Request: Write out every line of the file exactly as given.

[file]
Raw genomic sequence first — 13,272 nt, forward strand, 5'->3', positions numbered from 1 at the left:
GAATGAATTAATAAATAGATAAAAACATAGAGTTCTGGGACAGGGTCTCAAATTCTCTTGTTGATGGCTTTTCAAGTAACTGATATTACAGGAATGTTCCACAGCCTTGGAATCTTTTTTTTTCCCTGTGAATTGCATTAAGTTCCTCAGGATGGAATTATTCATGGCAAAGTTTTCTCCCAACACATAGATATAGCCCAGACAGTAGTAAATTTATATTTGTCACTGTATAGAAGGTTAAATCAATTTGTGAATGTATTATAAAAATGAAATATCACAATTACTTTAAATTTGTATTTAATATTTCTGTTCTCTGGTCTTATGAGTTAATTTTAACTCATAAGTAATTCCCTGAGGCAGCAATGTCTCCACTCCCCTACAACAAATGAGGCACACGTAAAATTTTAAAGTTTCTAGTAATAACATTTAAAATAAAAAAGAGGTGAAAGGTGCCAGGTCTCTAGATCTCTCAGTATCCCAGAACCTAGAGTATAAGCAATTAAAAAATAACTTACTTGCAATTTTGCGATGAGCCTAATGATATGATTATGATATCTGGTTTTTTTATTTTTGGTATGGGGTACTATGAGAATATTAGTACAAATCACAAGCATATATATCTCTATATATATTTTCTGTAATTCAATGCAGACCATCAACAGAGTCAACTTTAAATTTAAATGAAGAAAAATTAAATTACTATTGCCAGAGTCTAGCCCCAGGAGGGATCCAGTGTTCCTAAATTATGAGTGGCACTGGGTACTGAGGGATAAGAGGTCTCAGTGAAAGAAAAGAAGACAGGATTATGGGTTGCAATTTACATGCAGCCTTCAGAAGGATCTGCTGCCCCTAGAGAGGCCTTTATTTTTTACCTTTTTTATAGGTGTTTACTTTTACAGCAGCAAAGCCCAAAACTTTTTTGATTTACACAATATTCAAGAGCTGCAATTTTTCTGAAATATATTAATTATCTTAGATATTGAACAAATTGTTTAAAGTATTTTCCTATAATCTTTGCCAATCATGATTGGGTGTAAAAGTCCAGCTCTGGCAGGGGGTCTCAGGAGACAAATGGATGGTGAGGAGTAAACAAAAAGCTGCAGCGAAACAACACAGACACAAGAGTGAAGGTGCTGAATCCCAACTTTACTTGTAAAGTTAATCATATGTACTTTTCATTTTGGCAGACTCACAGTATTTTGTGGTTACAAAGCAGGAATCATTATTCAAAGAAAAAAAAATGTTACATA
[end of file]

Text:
Raw genomic sequence first — 13,272 nt, forward strand, 5'->3', positions numbered from 1 at the left:
GAATGAATTAATAAATAGATAAAAACATAGAGTTCTGGGACAGGGTCTCAAATTCTCTTGTTGATGGCTTTTCAAGTAACTGATATTACAGGAATGTTCCACAGCCTTGGAATCTTTTTTTTTCCCTGTGAATTGCATTAAGTTCCTCAGGATGGAATTATTCATGGCAAAGTTTTCTCCCAACACATAGATATAGCCCAGACAGTAGTAAATTTATATTTGTCACTGTATAGAAGGTTAAATCAATTTGTGAATGTATTATAAAAATGAAATATCACAATTACTTTAAATTTGTATTTAATATTTCTGTTCTCTGGTCTTATGAGTTAATTTTAACTCATAAGTAATTCCCTGAGGCAGCAATGTCTCCACTCCCCTACAACAAATGAGGCACACGTAAAATTTTAAAGTTTCTAGTAATAACATTTAAAATAAAAAAGAGGTGAAAGGTGCCAGGTCTCTAGATCTCTCAGTATCCCAGAACCTAGAGTATAAGCAATTAAAAAATAACTTACTTGCAATTTTGCGATGAGCCTAATGATATGATTATGATATCTGGTTTTTTTATTTTTGGTATGGGGTACTATGAGAATATTAGTACAAATCACAAGCATATATATCTCTATATATATTTTCTGTAATTCAATGCAGACCATCAACAGAGTCAACTTTAAATTTAAATGAAGAAAAATTAAATTACTATTGCCAGAGTCTAGCCCCAGGAGGGATCCAGTGTTCCTAAATTATGAGTGGCACTGGGTACTGAGGGATAAGAGGTCTCAGTGAAAGAAAAGAAGACAGGATTATGGGTTGCAATTTACATGCAGCCTTCAGAAGGATCTGCTGCCCCTAGAGAGGCCTTTATTTTTTACCTTTTTTATAGGTGTTTACTTTTACAGCAGCAAAGCCCAAAACTTTTTTGATTTACACAATATTCAAGAGCTGCAATTTTTCTGAAATATATTAATTATCTTAGATATTGAACAAATTGTTTAAAGTATTTTCCTATAATCTTTGCCAATCATGATTGGGTGTAAAAGTCCAGCTCTGGCAGGGGGTCTCAGGAGACAAATGGATGGTGAGGAGTAAACAAAAAGCTGCAGCGAAACAACACAGACACAAGAGTGAAGGTGCTGAATCCCAACTTTACTTGTAAAGTTAATCATATGTACTTTTCATTTTGGCAGACTCACAGTATTTTGTGGTTACAAAGCAGGAATCATTATTCAAAGAAAAAAAAATGTTACATA